by Mark Cartwright
We've identified these texts as great options for text pairings based on similar themes, literary devices, topic, or writing style. Supplement your lesson with one or more of these options and challenge students to compare and contrast the texts. To assign a paired text, click on the text to go to its page and click the "Assign Text" button there.
Ancient Greece: The Birthplace of Western IndividualismUSHistory.org
"Ancient Greece: The Birthplace of Western Individualism" contemplates the relationship between the ancient Greeks' human-oriented polytheism and their cultural endorsement of individualism.Pair “Ancient Greece: The Birthplace of Western Individualism” with “Greek Society” and ask students to discuss the building blocks of this ancient society (i.e. beliefs, social structure, etc.). How does the concept of individualism, sparked in ancient Greece, fit within or contradict the social structure of this society?
Women in Ancient RomeBirdBrain History
"Women in Ancient Rome" is an informational text that describes daily life in ancient Rome for both wealthy and poor women.Pair “Women in Ancient Rome” with “Greek Society” and ask students to compare what life was like for women in these ancient civilizations. How did they resemble or differ from one another? What underlying ideas about women could be found in both societies?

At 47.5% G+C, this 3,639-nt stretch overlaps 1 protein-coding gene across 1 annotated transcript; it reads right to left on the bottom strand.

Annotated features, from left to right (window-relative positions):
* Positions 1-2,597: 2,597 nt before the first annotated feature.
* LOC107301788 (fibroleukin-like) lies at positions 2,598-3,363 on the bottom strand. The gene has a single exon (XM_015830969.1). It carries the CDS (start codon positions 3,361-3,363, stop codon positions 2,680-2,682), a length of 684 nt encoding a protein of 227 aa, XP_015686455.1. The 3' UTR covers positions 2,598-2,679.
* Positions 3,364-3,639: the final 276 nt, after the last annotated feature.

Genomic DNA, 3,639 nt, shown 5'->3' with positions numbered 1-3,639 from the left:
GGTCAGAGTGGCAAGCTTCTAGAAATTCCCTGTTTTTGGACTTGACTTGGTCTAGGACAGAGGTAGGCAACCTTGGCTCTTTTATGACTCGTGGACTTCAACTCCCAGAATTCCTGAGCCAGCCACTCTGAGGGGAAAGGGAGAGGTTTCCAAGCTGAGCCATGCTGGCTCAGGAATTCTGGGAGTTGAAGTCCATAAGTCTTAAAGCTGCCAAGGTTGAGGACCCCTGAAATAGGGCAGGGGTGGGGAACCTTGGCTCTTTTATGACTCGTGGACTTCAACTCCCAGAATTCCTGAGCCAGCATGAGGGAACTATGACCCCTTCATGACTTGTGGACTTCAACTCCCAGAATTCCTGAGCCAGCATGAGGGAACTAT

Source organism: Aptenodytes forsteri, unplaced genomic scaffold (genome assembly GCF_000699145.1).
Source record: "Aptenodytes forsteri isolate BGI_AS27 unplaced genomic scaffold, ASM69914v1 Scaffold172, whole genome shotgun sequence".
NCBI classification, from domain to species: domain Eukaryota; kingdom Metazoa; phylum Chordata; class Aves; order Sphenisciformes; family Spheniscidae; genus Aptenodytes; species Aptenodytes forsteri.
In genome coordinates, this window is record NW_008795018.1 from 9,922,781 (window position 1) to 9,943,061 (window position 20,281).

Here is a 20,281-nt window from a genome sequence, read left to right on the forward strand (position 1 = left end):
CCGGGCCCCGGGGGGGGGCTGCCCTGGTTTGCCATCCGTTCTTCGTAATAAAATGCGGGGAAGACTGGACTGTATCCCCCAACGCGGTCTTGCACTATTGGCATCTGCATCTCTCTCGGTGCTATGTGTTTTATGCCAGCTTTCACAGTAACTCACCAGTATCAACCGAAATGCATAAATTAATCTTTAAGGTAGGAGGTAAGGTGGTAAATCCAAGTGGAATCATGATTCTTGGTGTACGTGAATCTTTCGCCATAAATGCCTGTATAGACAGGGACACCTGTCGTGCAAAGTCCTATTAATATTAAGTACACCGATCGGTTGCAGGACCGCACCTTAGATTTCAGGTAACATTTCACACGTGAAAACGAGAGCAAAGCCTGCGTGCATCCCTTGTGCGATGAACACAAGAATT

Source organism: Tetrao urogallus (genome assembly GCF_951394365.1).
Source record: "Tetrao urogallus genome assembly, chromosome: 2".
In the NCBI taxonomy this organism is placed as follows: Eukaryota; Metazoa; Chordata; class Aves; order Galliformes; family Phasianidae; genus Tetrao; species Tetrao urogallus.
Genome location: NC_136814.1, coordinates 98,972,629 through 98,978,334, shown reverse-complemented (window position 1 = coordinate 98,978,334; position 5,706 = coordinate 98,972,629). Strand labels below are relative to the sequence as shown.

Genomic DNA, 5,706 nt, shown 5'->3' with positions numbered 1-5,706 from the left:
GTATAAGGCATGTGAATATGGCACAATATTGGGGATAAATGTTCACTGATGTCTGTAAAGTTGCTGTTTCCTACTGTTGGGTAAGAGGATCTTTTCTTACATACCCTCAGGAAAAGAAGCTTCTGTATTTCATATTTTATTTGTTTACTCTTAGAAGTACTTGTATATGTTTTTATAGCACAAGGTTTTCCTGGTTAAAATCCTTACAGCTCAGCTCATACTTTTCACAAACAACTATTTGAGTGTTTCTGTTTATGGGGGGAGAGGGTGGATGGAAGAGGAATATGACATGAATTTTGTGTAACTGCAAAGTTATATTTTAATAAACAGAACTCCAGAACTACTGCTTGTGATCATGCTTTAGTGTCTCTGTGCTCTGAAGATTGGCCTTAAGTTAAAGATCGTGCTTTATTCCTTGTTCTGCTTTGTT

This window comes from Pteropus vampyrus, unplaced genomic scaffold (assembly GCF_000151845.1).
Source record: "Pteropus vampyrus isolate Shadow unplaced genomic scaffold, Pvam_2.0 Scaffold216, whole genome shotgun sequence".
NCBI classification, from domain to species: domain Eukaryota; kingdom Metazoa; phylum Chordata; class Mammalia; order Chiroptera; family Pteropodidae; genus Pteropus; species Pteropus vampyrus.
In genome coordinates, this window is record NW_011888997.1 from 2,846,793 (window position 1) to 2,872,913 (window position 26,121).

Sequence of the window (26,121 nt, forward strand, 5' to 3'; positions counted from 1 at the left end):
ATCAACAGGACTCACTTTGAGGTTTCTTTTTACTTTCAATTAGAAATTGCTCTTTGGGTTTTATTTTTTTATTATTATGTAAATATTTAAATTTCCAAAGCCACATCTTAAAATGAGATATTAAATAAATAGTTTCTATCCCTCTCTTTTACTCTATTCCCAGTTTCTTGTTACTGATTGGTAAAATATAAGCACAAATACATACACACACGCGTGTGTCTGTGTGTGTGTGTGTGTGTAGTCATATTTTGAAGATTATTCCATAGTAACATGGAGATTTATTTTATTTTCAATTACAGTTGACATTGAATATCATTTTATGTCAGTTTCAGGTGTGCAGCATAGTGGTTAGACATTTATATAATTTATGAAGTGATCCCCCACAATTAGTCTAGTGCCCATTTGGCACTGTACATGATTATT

Egyptian Social StructureUSHistory.org
In "Egyptian Social Structure," the social structure of ancient Egyptian civilization is explored: from the gods and the godlike pharaoh on top to peasants and slaves on the bottom.Pair “Greek Society” with “Egyptian Social Structure” and ask students to compare the social structures of these two ancient civilizations. How do they differ or resemble each other? Was it easier in Greek or Egyptian society to change one’s status?
In the informational text "Gymnasium," Mark Cartwright discusses the purpose of gymnasia in ancient Greek life.Pair “Greek Society” with “Gymnasium” to provide students with additional information about ancient Greek society. Ask students to discuss the variety of social groups that made up ancient Greek society. How did a person’s social class affect whether or not they could attend a gymnasium? What other aspects of life did social class affect in ancient Greece?